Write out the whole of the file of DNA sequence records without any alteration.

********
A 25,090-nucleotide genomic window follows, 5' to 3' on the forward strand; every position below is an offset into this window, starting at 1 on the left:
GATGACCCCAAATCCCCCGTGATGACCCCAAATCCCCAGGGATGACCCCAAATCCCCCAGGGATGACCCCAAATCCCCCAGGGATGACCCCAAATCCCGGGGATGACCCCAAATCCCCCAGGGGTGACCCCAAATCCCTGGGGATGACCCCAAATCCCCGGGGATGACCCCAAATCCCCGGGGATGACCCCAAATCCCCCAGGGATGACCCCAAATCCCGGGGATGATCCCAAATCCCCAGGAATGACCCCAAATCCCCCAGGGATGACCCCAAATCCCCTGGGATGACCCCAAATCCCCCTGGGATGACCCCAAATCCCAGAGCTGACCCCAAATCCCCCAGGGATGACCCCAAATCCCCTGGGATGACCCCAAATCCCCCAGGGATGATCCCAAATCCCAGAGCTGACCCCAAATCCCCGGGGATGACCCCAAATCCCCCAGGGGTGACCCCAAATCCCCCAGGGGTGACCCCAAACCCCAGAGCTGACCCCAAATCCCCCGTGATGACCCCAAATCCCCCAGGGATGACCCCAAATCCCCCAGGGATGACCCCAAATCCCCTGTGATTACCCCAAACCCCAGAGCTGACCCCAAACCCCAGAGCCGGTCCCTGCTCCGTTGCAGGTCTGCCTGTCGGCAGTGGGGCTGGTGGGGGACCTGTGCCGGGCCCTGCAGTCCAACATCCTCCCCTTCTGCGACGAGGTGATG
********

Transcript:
A 25,090-nucleotide genomic window follows, 5' to 3' on the forward strand; every position below is an offset into this window, starting at 1 on the left:
GATGACCCCAAATCCCCCGTGATGACCCCAAATCCCCAGGGATGACCCCAAATCCCCCAGGGATGACCCCAAATCCCCCAGGGATGACCCCAAATCCCGGGGATGACCCCAAATCCCCCAGGGGTGACCCCAAATCCCTGGGGATGACCCCAAATCCCCGGGGATGACCCCAAATCCCCGGGGATGACCCCAAATCCCCCAGGGATGACCCCAAATCCCGGGGATGATCCCAAATCCCCAGGAATGACCCCAAATCCCCCAGGGATGACCCCAAATCCCCTGGGATGACCCCAAATCCCCCTGGGATGACCCCAAATCCCAGAGCTGACCCCAAATCCCCCAGGGATGACCCCAAATCCCCTGGGATGACCCCAAATCCCCCAGGGATGATCCCAAATCCCAGAGCTGACCCCAAATCCCCGGGGATGACCCCAAATCCCCCAGGGGTGACCCCAAATCCCCCAGGGGTGACCCCAAACCCCAGAGCTGACCCCAAATCCCCCGTGATGACCCCAAATCCCCCAGGGATGACCCCAAATCCCCCAGGGATGACCCCAAATCCCCTGTGATTACCCCAAACCCCAGAGCTGACCCCAAACCCCAGAGCCGGTCCCTGCTCCGTTGCAGGTCTGCCTGTCGGCAGTGGGGCTGGTGGGGGACCTGTGCCGGGCCCTGCAGTCCAACATCCTCCCCTTCTGCGACGAGGTGATG